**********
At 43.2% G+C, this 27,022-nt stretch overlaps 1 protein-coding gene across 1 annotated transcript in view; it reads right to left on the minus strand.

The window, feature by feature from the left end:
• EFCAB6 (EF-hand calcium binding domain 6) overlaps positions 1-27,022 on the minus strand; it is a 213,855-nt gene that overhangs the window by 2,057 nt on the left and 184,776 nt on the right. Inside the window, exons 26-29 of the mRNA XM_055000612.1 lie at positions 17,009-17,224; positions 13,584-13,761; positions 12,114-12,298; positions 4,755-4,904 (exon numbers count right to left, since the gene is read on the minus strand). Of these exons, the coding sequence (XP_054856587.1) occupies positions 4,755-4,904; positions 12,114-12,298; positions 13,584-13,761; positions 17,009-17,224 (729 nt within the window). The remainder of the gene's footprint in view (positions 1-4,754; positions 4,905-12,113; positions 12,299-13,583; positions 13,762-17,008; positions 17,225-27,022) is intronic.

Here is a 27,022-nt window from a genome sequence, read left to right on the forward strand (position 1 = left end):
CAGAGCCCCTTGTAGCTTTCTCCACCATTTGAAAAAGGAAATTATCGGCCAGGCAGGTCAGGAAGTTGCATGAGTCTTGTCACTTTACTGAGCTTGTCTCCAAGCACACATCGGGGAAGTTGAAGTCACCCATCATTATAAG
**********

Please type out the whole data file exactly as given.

At 43.2% G+C, this 27,022-nt stretch overlaps 1 protein-coding gene across 1 annotated transcript in view; it reads right to left on the minus strand.

The window, feature by feature from the left end:
• EFCAB6 (EF-hand calcium binding domain 6) overlaps positions 1-27,022 on the minus strand; it is a 213,855-nt gene that overhangs the window by 2,057 nt on the left and 184,776 nt on the right. Inside the window, exons 26-29 of the mRNA XM_055000612.1 lie at positions 17,009-17,224; positions 13,584-13,761; positions 12,114-12,298; positions 4,755-4,904 (exon numbers count right to left, since the gene is read on the minus strand). Of these exons, the coding sequence (XP_054856587.1) occupies positions 4,755-4,904; positions 12,114-12,298; positions 13,584-13,761; positions 17,009-17,224 (729 nt within the window). The remainder of the gene's footprint in view (positions 1-4,754; positions 4,905-12,113; positions 12,299-13,583; positions 13,762-17,008; positions 17,225-27,022) is intronic.

Here is a 27,022-nt window from a genome sequence, read left to right on the forward strand (position 1 = left end):
CAGAGCCCCTTGTAGCTTTCTCCACCATTTGAAAAAGGAAATTATCGGCCAGGCAGGTCAGGAAGTTGCATGAGTCTTGTCACTTTACTGAGCTTGTCTCCAAGCACACATCGGGGAAGTTGAAGTCACCCATCATTATAAG